On the verdant hills of Dwarahat, in Almora, a temple stood bathed in grandiose. In 2000, its ruins were found by the Archaeological Survey of India. But suddenly, the ruins were no longer there, and the apex body had to deem the 8th-century Kutumbari temple as "lost."
But recent findings have blurred its status as lost. Even though the structure doesn't stand as it did, its remains are spread across the village as a part of the local homes. Recent findings indicate that locals have used the ruins to construct their houses, but not for spiritual reasons.
The Past Reappears
It has been reported that at least half a dozen houses in the quaint village feature the temple ruins. Interestingly, the decision of the villagers to repurpose the ruins as building materials was not in the hope that it would bring otherworldly luck. Instead, it was guided by practicality and, assumingly, a lack of understanding of its true origins.
The current number only suggests a new finding and is tentative. ASI has indicated that there is a chance that more research may disclose the number of houses with temple ruins as the building material may increase. For authorities and history buffs, this opens up a pandora's box, as the last mention of this temple was recorded in 1957 when it was part of the Agra circle.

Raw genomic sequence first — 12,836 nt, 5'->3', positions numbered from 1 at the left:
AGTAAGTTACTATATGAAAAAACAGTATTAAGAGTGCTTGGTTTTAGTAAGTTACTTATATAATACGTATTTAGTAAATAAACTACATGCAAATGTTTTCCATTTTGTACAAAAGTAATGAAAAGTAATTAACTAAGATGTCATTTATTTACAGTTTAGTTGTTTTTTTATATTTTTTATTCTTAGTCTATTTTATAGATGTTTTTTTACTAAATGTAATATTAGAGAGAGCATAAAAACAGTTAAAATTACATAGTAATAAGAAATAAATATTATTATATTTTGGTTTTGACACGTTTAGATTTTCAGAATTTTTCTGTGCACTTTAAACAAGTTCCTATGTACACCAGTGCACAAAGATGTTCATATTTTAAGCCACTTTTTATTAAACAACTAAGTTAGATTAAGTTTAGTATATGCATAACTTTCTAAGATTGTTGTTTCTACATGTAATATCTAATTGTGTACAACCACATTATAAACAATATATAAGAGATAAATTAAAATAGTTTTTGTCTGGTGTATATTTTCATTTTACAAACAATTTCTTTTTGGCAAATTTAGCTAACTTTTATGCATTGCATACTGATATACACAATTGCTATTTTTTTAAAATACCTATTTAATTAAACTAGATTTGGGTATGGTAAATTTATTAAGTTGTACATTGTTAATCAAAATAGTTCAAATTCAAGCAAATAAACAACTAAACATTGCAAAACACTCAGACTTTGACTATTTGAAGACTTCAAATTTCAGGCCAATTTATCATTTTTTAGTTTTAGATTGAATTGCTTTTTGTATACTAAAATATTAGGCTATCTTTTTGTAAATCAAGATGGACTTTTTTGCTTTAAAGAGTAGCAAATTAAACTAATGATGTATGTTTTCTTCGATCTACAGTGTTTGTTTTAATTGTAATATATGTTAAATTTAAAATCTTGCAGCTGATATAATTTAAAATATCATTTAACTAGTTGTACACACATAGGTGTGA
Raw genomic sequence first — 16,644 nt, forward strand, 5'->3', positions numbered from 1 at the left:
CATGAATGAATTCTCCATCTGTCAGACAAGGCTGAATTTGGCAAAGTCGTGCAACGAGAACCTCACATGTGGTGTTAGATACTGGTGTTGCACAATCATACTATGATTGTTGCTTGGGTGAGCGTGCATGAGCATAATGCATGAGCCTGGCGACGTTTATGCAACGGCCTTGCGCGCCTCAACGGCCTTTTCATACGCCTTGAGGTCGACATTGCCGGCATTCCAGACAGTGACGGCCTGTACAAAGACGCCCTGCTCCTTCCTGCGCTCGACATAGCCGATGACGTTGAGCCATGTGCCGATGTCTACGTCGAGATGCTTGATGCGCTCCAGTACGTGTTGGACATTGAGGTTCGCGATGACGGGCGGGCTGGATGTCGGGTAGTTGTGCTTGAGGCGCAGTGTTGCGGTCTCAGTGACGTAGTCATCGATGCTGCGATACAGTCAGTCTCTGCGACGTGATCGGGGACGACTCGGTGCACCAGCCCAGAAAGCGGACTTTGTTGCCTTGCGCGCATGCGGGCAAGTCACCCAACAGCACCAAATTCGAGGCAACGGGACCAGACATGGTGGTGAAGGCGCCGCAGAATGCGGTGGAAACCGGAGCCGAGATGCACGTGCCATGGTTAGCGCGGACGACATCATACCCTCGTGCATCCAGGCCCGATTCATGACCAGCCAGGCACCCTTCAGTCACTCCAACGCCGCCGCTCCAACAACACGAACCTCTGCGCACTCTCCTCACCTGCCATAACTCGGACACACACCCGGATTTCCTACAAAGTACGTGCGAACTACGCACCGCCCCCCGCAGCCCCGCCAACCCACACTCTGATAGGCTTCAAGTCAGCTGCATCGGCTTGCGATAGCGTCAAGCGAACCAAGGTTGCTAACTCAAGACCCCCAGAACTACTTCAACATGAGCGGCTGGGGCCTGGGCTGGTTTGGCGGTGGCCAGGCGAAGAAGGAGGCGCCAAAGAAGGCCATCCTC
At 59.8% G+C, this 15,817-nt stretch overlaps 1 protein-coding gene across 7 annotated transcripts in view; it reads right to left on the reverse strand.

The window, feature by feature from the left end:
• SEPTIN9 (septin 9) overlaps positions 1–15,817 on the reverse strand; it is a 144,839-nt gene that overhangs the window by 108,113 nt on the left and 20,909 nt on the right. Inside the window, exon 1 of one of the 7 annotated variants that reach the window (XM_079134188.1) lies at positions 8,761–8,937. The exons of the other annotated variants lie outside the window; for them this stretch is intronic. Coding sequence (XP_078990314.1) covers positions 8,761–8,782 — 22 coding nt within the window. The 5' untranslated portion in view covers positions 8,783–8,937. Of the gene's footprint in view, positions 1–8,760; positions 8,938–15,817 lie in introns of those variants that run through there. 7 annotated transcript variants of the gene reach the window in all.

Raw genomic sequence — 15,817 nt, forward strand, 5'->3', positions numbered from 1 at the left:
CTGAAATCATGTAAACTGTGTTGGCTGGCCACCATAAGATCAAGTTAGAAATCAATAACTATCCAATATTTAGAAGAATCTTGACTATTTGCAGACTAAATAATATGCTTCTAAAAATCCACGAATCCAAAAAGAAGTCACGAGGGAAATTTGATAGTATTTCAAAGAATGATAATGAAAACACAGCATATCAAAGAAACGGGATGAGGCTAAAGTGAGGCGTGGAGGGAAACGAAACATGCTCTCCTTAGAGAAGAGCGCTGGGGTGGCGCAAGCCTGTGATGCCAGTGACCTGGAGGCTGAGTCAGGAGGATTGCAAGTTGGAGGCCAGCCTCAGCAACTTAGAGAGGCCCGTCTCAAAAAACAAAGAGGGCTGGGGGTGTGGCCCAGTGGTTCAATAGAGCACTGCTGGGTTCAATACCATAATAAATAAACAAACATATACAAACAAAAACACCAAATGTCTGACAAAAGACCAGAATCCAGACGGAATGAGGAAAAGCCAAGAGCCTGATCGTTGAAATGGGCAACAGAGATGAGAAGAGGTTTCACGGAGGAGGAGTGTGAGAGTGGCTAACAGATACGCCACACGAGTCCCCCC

Especially for ASI, this stands to be an exciting discovery, as it had begun the process of deprotection when the remains vanished. While there has been no announcement about the next course of action, they will likely arrive at a decision after conducting a short survey, followed by a meeting.
Although Dwarhat is not a popular destination for tourists, it does attract many pilgrims as the village is home to several temples and shrines. Even the surrounding areas are dotted with many ancient temples you can visit.
How To Reach
The best way to reach Dwarhat is to travel by train to Kathgodam and hire a private taxi or hail a bus to Dwarhat. The nearest airport is at Pant Nagar, located 30 km away from Kathgodam.